(Documentation- City Council meeting videos and minutes)
“Welcome to Snellville” Signs
Attractive, well-designed “Welcome to Snellville” signs would be a definite asset to the city. However, a formal, detailed proposal and budget for “Welcome” signs has never been brought before the Council. What was proposed was literally a last minute $50,000 “friendly amendment” to the city’s annual budget. Without ever having been discussed or even mentioned previously, that proposal was made immediately before the call for a vote to approve the budget during a Council meeting. As far as I know, all members of Council agree that “Welcome” signs are a good idea. However, asking for a $50,000 increase in the budget (which has to be offset by a $50,000 increase in revenue) is fiscally irresponsible and would have placed an unnecessary and unjustified burden on taxpayers.
(Documentation- City Council meeting videos and minutes)
Lower Johnson Lake Dam
Repair of the Lower Johnson Lake dam in Summit Chase is a story in itself. But it was a “done deal” several months ago. The Council approved an agreement wherein the City committed to pay for repair of the drain pipe beneath the city road that crosses the dam, and the Summit Chase HOA committed to pay for repair of the stand pipe which will allow the lake to be restored. As a result of efforts put forth by a majority of Council members, the contractor who was responsible for the original damage agreed to cover much of the expense and the final cost of repairs was less than half of the original estimate. Instead of the original $95,000+ estimate, the City paid $34,800 for drain pipe repairs and the HOA paid $7,000 for standpipe repairs. At this point, the actual repair work is almost completed and no additional expenses are under consideration.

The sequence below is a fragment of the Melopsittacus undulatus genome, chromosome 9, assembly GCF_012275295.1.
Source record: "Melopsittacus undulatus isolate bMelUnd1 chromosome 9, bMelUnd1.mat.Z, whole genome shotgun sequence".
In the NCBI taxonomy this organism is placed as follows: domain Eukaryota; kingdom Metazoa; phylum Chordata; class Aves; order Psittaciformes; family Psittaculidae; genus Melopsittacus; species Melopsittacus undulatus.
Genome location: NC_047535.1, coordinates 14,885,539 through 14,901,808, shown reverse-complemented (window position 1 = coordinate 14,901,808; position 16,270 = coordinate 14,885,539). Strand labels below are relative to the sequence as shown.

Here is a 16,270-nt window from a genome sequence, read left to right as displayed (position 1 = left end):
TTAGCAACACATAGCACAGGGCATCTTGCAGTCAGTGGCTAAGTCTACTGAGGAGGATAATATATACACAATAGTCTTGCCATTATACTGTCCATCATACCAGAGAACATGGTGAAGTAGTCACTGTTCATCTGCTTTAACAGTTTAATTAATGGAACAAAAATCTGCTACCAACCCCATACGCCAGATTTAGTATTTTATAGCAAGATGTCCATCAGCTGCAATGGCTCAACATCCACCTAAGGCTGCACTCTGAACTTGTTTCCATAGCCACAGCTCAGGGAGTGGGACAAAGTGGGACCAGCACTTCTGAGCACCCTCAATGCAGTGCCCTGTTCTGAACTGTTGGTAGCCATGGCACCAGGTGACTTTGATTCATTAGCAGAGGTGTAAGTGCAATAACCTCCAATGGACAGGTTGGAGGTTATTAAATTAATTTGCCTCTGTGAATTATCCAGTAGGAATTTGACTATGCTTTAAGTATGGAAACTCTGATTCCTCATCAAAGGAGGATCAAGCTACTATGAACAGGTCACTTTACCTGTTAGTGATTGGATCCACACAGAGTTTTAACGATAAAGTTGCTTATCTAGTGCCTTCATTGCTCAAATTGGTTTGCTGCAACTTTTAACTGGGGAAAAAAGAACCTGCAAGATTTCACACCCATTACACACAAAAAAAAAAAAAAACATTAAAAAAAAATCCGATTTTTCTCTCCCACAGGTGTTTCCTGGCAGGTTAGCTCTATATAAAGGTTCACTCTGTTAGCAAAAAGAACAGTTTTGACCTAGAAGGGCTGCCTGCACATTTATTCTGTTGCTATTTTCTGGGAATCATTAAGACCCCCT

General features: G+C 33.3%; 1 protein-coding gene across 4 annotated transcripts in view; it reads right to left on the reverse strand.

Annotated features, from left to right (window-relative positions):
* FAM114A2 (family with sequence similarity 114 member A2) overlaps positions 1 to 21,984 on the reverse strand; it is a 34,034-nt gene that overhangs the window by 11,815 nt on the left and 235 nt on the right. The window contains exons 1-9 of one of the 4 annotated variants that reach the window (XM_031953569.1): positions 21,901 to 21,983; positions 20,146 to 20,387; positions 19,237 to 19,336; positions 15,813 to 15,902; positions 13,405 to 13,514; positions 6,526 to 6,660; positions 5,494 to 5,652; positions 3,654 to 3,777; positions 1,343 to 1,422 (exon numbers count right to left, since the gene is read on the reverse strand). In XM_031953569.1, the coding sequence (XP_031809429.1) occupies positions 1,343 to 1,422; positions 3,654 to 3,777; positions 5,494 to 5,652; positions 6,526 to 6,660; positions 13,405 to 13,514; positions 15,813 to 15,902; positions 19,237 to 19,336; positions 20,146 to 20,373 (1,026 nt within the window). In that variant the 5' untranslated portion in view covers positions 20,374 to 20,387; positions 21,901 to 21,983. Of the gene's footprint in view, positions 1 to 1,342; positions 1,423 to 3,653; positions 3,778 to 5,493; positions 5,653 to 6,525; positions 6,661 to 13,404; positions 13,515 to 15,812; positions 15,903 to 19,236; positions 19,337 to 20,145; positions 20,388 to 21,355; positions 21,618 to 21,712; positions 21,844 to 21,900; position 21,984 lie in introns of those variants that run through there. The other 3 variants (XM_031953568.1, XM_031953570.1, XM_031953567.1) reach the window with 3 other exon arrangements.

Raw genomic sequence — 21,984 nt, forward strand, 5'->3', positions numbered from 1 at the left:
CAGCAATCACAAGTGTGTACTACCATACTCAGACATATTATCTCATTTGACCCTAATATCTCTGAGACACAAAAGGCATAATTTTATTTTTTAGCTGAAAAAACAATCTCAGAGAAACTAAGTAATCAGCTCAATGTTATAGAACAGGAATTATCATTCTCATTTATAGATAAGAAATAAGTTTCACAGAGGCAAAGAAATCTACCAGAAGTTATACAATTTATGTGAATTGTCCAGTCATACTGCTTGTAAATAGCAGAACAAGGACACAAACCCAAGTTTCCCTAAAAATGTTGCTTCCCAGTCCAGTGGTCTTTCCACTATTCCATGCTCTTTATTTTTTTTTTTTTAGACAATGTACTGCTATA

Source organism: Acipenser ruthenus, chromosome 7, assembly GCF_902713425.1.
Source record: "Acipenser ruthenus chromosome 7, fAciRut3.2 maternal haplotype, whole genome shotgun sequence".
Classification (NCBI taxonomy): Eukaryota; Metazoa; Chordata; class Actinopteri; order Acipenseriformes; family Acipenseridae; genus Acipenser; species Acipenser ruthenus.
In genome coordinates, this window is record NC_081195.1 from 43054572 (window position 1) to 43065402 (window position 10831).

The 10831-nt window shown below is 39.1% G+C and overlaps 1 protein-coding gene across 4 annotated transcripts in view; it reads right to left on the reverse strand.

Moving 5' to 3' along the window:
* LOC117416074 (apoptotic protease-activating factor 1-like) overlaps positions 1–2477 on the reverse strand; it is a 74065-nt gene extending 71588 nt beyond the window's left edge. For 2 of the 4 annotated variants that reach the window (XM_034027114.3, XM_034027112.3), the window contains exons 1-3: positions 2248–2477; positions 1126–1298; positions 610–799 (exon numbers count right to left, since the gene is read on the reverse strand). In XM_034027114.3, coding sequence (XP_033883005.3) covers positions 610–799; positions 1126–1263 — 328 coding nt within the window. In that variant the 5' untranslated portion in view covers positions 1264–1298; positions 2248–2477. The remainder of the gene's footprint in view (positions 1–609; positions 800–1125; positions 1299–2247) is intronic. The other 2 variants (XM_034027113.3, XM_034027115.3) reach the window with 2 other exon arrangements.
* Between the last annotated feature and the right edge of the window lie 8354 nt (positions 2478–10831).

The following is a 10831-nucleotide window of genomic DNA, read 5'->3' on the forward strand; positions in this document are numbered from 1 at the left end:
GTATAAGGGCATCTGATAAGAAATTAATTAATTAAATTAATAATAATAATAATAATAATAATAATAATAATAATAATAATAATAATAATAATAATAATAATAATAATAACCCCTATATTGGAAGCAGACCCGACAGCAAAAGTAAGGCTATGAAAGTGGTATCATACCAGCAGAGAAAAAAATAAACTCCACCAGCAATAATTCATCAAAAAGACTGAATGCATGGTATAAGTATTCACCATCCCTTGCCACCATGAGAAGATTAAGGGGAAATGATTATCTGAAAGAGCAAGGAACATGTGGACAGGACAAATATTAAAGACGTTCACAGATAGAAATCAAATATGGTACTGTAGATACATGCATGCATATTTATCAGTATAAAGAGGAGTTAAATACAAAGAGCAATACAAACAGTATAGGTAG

(Documentation- City Council meeting videos and minutes, signed agreement and resolution)
In all of these instances, as with numerous others, the real issue is excessive and unjustified cost to taxpayers. Although some of the false claims that are circulating are the result of misunderstanding, others are typical “election season” falsehoods. That being the case, the manner and transparency with which taxpayer funds will be handled in the future is the core issue of the upcoming election.
As a current Council member and former Planning Commissioner, I have researched and observed the character and integrity of the candidates, their vision for the city and their concern with fiscal responsibility. They share my philosophy that government should put the interests of taxpayers first, just as a successful business puts the interests of its customers and stockholders first.
As a city taxpayer, I want Council members who are dedicated to improving the city and delivering maximum value for my tax dollars. Consequently, from both Council member and individual taxpayer perspectives, Barbara Bender, Bobby Howard and Tom Witts are the candidates who will best serve the City. All are long time residents of the City who have a history of service to the City and its citizens. I encourage you to ignore the gossip and false claims, and look at the actual record of each candidate. After you do, I’m confident you’ll reach the same conclusion.